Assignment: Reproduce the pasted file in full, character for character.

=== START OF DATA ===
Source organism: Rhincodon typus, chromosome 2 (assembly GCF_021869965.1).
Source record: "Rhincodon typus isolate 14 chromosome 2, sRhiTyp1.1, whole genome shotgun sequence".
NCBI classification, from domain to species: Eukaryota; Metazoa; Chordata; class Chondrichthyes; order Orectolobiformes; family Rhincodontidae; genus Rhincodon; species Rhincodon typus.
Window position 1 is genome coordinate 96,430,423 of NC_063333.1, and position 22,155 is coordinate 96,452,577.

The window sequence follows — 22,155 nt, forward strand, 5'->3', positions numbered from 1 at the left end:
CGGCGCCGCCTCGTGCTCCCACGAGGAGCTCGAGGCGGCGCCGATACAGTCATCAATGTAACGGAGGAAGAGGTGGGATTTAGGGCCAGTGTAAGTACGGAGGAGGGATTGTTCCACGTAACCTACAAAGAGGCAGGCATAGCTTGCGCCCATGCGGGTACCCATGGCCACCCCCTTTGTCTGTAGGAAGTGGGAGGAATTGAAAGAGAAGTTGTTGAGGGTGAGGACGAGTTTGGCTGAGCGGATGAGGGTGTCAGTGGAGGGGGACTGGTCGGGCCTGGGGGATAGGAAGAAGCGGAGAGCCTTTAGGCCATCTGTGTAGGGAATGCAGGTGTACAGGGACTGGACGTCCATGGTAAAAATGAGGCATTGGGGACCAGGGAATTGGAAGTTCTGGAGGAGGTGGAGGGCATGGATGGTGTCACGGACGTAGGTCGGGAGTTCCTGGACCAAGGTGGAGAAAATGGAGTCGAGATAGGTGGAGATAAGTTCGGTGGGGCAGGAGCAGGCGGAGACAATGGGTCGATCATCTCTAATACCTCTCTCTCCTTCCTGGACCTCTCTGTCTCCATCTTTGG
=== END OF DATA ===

Source organism: Rhincodon typus, chromosome 2 (assembly GCF_021869965.1).
Source record: "Rhincodon typus isolate 14 chromosome 2, sRhiTyp1.1, whole genome shotgun sequence".
NCBI classification, from domain to species: Eukaryota; Metazoa; Chordata; class Chondrichthyes; order Orectolobiformes; family Rhincodontidae; genus Rhincodon; species Rhincodon typus.
Window position 1 is genome coordinate 96,430,423 of NC_063333.1, and position 22,155 is coordinate 96,452,577.

The window sequence follows — 22,155 nt, forward strand, 5'->3', positions numbered from 1 at the left end:
CGGCGCCGCCTCGTGCTCCCACGAGGAGCTCGAGGCGGCGCCGATACAGTCATCAATGTAACGGAGGAAGAGGTGGGATTTAGGGCCAGTGTAAGTACGGAGGAGGGATTGTTCCACGTAACCTACAAAGAGGCAGGCATAGCTTGCGCCCATGCGGGTACCCATGGCCACCCCCTTTGTCTGTAGGAAGTGGGAGGAATTGAAAGAGAAGTTGTTGAGGGTGAGGACGAGTTTGGCTGAGCGGATGAGGGTGTCAGTGGAGGGGGACTGGTCGGGCCTGGGGGATAGGAAGAAGCGGAGAGCCTTTAGGCCATCTGTGTAGGGAATGCAGGTGTACAGGGACTGGACGTCCATGGTAAAAATGAGGCATTGGGGACCAGGGAATTGGAAGTTCTGGAGGAGGTGGAGGGCATGGATGGTGTCACGGACGTAGGTCGGGAGTTCCTGGACCAAGGTGGAGAAAATGGAGTCGAGATAGGTGGAGATAAGTTCGGTGGGGCAGGAGCAGGCGGAGACAATGGGTCGATCATCTCTAATACCTCTCTCTCCTTCCTGGACCTCTCTGTCTCCATCTTTGG